“ ‘ “The mere literal construction of a section in a statute ought not to prevail if it is opposed to the intention of the Legislature apparent by the statute; and if the words are sufficiently flexible to admit of some other construction it is to be adopted to effectuate that intention. The intent prevails over the letter, and the letter will, if possible, be so read as to conform to the spirit of the act. ‘While the intention of the Legislature must be ascertained from the words used to express it, the manifest reason and the obvious purpose of the law should not be sacrificed to a literal interpretation of such words.’ Words or clauses may be enlarged or restricted to effectuate the intention or to harmonize them with other expressed provisions. Where general language construed in a broad sense would lead to absurdity it may be restrained. The particular inquiry is not what is the abstract force of the words or what they may comprehend, but in what sense they were intended to be used as they are found in the act.” Lewis' Sutherland on Statutory Construction, (2d Ed.) § 376, p. 721.' In re Haines, 195 Cal. 605, 613, 234 P. 883, 886.” See, also, Pasqual v. De Vries, 101 Cal.App. 479, 281 P. 1057; Southern Pacific Co. v. Riverside County, 35 Cal.App.2d 380, 95 P.2d 688.
With these rules of construction before me I cannot conclude that the legislature intended to permit drivers to travel both ways on each side of a highway having two driveways such as we have here. To so hold would make lawful driving impossible by a driver proceeding south on his right–hand side of the east driveway or north, as Curry was doing, on his right–hand side of the west driveway. He could not lawfully cross the intersection. I therefore conclude that Curry was driving on the wrong side of the street at the time and place of the accident and in doing so was negligent as a matter of law.
This conclusion does no violence to the language used in the quoted paragraph of section 525 of the Vehicle Code. It merely construes that section as though it read as follows: “Upon all roadways of sufficient width a vehicle shall be driven upon the right half of, and as close as practicable to the right–hand curb or edge of such roadway”––upon which such vehicle may lawfully travel under the provisions of other sections of this code. The emphasized phrase does not change the necessary meaning of the quoted provision but merely adds to it the limitations contained in other sections, which construction is necessary under the rules already quoted. It harmonizes the various provisions of the code pertaining to this subject without doing violence to the language of any instead of producing an impossible condition under which lawful driving is impossible, which construction is unnecessary and should be avoided.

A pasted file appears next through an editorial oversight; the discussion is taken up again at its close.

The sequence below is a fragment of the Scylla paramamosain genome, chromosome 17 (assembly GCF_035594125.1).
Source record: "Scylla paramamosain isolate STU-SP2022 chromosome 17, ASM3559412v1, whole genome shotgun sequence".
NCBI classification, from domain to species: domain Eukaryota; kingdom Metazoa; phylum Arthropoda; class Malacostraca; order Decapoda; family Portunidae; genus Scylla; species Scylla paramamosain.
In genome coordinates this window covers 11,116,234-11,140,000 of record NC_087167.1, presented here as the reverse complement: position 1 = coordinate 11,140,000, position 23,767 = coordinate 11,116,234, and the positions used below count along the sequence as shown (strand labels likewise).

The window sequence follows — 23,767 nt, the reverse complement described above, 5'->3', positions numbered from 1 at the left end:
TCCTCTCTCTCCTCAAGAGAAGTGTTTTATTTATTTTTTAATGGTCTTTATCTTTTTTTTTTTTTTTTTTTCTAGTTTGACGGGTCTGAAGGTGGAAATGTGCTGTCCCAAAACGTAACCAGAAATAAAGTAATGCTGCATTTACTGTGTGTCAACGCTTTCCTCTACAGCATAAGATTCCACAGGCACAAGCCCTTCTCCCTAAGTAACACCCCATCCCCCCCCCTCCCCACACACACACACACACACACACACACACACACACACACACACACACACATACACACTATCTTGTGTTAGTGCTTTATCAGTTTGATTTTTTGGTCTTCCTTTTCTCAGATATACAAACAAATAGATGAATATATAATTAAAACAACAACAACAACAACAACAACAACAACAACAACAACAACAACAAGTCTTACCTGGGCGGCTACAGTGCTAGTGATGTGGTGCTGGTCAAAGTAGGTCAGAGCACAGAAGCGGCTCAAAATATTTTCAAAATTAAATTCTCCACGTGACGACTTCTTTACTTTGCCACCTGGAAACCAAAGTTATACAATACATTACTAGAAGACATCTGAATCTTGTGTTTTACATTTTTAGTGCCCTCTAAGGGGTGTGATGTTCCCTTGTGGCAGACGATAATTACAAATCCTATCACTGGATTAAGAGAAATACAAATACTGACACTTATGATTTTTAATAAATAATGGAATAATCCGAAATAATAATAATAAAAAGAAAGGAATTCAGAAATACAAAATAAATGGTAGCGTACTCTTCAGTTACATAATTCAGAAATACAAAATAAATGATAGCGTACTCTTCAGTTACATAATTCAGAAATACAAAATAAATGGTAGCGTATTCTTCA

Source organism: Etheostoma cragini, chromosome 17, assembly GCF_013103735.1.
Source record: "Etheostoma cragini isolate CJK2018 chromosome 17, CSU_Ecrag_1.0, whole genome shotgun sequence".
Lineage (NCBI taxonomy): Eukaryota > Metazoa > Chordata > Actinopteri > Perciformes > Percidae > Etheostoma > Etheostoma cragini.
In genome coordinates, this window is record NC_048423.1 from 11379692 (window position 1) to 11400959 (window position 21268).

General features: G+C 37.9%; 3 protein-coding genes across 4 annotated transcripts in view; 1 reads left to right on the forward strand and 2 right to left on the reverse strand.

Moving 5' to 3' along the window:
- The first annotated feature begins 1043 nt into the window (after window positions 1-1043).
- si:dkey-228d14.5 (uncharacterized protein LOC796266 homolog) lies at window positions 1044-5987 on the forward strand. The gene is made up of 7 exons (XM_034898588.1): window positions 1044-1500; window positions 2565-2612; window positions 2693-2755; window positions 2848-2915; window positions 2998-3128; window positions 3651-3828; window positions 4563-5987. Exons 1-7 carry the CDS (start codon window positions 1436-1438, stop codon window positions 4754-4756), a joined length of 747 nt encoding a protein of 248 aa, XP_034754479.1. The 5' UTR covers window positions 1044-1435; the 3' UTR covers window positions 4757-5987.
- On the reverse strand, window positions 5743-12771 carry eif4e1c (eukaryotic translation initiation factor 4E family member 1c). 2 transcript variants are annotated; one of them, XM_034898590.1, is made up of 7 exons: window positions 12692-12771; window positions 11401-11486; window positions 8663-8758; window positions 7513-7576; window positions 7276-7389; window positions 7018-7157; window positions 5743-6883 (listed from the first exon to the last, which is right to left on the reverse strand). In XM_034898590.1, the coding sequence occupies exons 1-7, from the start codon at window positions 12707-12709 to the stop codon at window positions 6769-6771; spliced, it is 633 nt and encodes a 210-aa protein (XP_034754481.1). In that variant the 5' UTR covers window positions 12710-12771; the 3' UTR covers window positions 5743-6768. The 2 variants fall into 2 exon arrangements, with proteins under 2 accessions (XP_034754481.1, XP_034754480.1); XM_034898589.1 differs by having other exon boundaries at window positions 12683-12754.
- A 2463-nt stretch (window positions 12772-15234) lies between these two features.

I am unable to understand what possible bearing an ordinance of the city of Ontario declaring the two driveways of Euclid Avenue in that city one–way streets can have on this case as the portion of that avenue involved here is in the city of Upland. The ordinances of one city can have no force or effect in another municipality. Because one city has legislated on a given subject, and another has not, is of no importance.
Nor can I attach any importance to the evidence found in the record that numerous vehicles were driven in both directions on both of the driveways. Proof that others had violated the law cannot excuse a like violation of the law by Curry. Scalf v. Eicher, 11 Cal.App.2d 44, 53 P.2d 368.
The statement in respondents' brief filed in this court to the effect that the right of Curry to drive north on the east half of the west driveway is conceded, should not influence the decision here. That the question was raised in the trial court is evident from the fact that the instruction under consideration was proposed there. Having been raised there it may be considered here.